Specters of Marx: The State of the Debt, The Work of Mourning, and the New International

That is the full title of the work: I'm only really going to deal with the main title, each of the subtitles are exteremely important for a full understanding of the book, be forewarned.

Disclaimer: I really hate summarizing complicated things, but sometimes it is a good way to either get people interested in an unfamiliar topic, or to give the already-interested at least a conversational knowledge of the topic. But, those advantages aside, take any "summaries" of Jacques Derrida's work (especially) with a grain of salt.

Specters of Marx is a book by French philosopher/literary theorist Jacques Derrida. It is, in the most simplest and reductive of words, a prolonged attempt to make Marx's work relevant in the wake of recent historical events like the failure of the May 1968 student revolt (a pivotal moment in France, especially academic France) and the demise of Soviet style communism. Derrida is reacting to a trend, most evident in Francis Fukuyama's book The End of History and the last Man, that sees the 'revolution' and Marxist thought more generally, entirely irrelevant and surpassed. The 'revolution' has already happened for this trend: it took place with the rise, and subsequent dominance of liberal democracy and capitalism. So, Derrida thinks, this 'trend' ignores several aspects of Marx's thought that let us see past the supposed comforts of the current political situation and "resurrect" the specters of Marx.

Of course the argument is much more complicated than that, and even the above "summary" misses key aspects of it. Derrida gets involved first with a detailed re-reading (and maybe even a re-writing) of Shakespeare's Hamlet in order to begin his foucs on ghosts and specters (quite literally!). He slowly begins to weave a reading that figures Marx as someone intensely interested in spirits and the spectral (he also attempts to show that this spectrality is not directly incommensurable with Marx's devout materialism).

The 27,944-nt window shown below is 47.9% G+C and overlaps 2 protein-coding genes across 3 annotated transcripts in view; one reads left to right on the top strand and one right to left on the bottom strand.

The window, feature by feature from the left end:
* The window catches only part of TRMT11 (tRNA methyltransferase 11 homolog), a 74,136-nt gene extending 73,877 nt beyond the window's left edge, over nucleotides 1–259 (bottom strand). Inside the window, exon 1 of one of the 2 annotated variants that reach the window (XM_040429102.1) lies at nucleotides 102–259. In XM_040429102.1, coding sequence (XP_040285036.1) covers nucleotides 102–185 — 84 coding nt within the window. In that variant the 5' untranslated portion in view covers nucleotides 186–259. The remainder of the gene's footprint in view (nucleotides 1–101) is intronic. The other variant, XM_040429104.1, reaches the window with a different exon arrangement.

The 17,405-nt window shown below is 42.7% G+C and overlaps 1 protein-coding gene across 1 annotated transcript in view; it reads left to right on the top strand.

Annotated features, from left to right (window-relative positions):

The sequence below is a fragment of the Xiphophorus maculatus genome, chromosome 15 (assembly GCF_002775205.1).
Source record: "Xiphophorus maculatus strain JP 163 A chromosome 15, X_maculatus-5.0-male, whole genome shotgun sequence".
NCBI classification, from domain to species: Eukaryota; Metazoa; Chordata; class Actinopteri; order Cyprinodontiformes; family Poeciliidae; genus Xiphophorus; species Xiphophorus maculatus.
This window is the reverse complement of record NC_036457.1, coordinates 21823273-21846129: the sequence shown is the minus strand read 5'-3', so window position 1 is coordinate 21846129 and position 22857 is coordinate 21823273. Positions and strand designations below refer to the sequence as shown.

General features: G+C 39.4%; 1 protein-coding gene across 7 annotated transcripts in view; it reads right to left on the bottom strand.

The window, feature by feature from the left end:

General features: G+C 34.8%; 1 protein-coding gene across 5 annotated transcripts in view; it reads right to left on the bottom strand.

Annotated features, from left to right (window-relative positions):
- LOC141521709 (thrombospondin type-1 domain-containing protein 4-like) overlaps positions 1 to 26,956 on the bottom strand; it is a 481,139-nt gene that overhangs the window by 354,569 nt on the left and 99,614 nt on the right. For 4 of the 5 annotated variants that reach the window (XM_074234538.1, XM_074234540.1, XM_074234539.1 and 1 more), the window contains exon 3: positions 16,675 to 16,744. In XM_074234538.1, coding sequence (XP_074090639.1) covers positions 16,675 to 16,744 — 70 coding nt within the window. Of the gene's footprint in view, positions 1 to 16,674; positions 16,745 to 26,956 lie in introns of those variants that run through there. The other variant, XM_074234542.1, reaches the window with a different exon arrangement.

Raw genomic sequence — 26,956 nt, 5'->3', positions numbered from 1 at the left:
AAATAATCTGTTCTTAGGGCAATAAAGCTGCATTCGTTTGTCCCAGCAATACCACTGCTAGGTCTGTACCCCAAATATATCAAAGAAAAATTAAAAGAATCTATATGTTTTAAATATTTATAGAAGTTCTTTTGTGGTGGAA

Unsurprisingly, I’m not entirely clear about what ‘precisely’ Derrida is trying to tell us (or get us to do)in Specters of Marx. I think that might be because his intention is not, at least here, precision. Rather, he seems interested in circling around a question endlessly in order to illuminate it and avoid strictly limiting its scope, or providing it with a center. As such, it’s rather difficult to separate one theme or motif of the work and respond to it in a few paragraphs, or even pages. That is what I’ll attempt to do, however.

What I find most troubling about Derrida here is the question: “and now what?” That is: Derrida leads us to a conception of the spectral and the ‘hauntological’ that forbids us to simply forget or glaze over remnants, revenants and ghosts. We can no longer live as if the past has no hold or sway in the present/future; we can’t live any more in the shadow of the death of the revolution (for example). An interesting argument, of course, with important and interesting metaphysical consequences (i.e. where is the subject in this new ontology, how do we organize our relation to Being, etc.) but what does it mean politically? It does seem that Derrida has something to say here of the political: of the legacy of Marx’s heirs and the (political) use of Marx’s work in general.